The circuit court granted defendants' motion to dismiss, finding that the doctrine of res judicata barred plaintiff from litigating claims that could have been raised during the fee petition hearing. Plaintiff appealed. On appeal, plaintiff argues that res judicata should not bar her action because: (1) section 508 hearings and malpractice actions implicate different legal and factual issues; (2) it was inconvenient or strategically inadvisable for plaintiff to assert her malpractice claim in the section 508 proceeding; and (3) because of the unique nature of a section 508 proceeding, res judicata should not apply to plaintiff's malpractice action.
Defendants argue that the trial court's finding of res judicata should be affirmed. In addition, defendants claim that because plaintiff possesses viable causes of action against her ex-husband for all the relief she seeks, her malpractice action is premature. We find that plaintiff's claims are not premature. Defendants argue that plaintiff cannot bring this action because damages cannot be determined until she exhausts her remedies against Bennett. Plaintiff's damages, defendants argue, arise from Bennett's unlawful refusal to comply with the settlement agreement. Defendants contend that in bringing this action, plaintiff essentially is attempting to shift marital obligations from Bennett to defendants.
We disagree. First, plaintiff's action is not premature simply because the amount of her damages is not ascertainable from the complaint. Plaintiff is entitled to develop these facts at trial. See generally McCarthy v. Pedersen Houpt, 250 Ill. App.3d 166, 621 N.E.2d 97 (1993). Additionally, the fact that the divorce court can enforce the settlement agreement against Bennett does not relieve the defendants from their alleged breach stemming from their inadequate representation and the disadvantageous settlement. Therefore, we reject defendants' argument that plaintiff's cause of action is premature.
We now address whether plaintiff's cause of action is barred by the doctrine of res judicata. Res judicata applies when there is: (1) a final judgment rendered by a court of competent jurisdiction; (2) an identity of parties; and (3) an identity of causes of action. People ex rel. Burris v. Progressive Land Developers, Inc., 151 Ill.2d 285, 602 N.E.2d 820 (1992). Where these elements are present, res judicata applies to every issue decided and every other issue that might have been raised and adjudicated. Torcasso v. Standard Outdoor Sales, Inc., 157 Ill.2d 484, 626 N.E.2d 225 (1993).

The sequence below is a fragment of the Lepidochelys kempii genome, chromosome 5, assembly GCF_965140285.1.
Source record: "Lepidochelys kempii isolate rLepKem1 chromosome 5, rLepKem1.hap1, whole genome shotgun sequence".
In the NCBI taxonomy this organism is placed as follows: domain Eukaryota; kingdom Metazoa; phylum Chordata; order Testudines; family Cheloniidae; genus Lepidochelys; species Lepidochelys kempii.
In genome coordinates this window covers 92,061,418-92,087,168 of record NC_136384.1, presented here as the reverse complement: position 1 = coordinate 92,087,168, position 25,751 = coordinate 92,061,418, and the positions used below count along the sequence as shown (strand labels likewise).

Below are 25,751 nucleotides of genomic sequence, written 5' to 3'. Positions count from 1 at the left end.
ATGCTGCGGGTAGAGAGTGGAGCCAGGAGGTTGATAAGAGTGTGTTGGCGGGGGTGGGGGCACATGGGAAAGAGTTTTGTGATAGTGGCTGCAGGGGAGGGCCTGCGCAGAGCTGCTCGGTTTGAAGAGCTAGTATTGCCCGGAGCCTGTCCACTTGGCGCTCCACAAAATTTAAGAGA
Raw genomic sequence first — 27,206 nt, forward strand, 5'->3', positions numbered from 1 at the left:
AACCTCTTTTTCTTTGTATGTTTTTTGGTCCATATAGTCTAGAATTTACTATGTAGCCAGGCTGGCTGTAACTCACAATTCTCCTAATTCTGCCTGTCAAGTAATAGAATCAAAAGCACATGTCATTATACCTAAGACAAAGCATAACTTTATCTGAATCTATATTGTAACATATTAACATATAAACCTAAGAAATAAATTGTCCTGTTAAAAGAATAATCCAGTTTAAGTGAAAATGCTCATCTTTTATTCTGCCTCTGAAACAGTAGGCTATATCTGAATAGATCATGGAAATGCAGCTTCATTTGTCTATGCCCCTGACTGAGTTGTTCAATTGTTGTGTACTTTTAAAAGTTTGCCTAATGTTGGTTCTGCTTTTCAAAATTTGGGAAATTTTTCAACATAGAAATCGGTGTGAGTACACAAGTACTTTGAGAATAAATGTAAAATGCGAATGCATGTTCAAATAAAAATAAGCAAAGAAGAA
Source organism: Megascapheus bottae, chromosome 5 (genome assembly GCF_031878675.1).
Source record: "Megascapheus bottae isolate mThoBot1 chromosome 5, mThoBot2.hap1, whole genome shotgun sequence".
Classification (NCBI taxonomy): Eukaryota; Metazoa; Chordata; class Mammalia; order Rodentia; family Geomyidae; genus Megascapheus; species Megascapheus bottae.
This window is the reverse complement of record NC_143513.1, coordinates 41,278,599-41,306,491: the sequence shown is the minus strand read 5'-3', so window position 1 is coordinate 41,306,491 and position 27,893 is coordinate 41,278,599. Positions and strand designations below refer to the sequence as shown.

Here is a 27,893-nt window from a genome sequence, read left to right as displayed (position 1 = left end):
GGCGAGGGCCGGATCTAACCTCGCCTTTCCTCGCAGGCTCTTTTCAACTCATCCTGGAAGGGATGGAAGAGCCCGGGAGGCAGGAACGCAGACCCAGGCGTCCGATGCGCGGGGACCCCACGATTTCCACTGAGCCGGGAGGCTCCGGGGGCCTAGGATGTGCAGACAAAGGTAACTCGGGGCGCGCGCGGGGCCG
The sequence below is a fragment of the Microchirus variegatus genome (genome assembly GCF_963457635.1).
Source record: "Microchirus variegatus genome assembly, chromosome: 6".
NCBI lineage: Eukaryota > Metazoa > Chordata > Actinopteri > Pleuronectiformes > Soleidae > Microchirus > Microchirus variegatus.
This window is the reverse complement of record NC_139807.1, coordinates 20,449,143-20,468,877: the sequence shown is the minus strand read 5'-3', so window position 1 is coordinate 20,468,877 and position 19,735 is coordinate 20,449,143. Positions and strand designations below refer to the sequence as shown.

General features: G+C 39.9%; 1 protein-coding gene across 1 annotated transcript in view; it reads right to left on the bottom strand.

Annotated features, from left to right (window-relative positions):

It is apparent, and neither of the parties disputes, that the first two elements of res judicata have been satisfied. Rather, plaintiff contends that there is not an identity of causes of action as to her affirmative defenses to the fee petition and her malpractice action. Plaintiff first argues that this third element of res judicata cannot be satisfied because the section 508 proceeding and her malpractice action implicate different legal standards and factual issues.
"The proper test to determine identity of causes of action for res judicata purposes is whether actions are based upon a common core of operative facts." Horton v. Caterpillar, Inc., 260 Ill. App.3d 150, 153, 632 N.E.2d 1061, 1063 (1994). A plaintiff may plead more than one theory of recovery arising from a single group of facts. However, these multiple theories of relief constitute but a single cause of action for purposes of res judicata. Torcasso v. Standard Outdoor Sales, Inc., 157 Ill.2d 484, 626 N.E.2d 225 (1993). "If the same facts are essential to maintain both proceedings or the same evidence is necessary to sustain the two, there is identity between the causes of action asserted, and res judicata bars the latter one." Torcasso, 157 Ill.2d at 491, 626 N.E.2d at 228.
In Torcasso, the defendants claimed that res judicata required the plaintiff to raise his contract fraud claim in their previous action against plaintiff for breach of contract. The supreme court disagreed. The court found:
"The pleadings * * * suggest no inherent nexus between Torcasso's allegation in his affirmative defense in the prior suit that the contract had been terminated by mutual agreement of the parties on or about October 15, 1984, and his allegations in his amended complaint in the present suit concerning the defendants' fraudulent misrepresentation and breach of contract." Torcasso, 157 Ill.2d at 492, 626 N.E.2d at 229.
The court ruled that while the evidence in both actions overlapped, the evidence needed to sustain the fraud action would not have controlled the outcome of the contract action. Torcasso, 157 Ill.2d at 493, 626 N.E.2d at 229. Therefore, res judicata would not apply.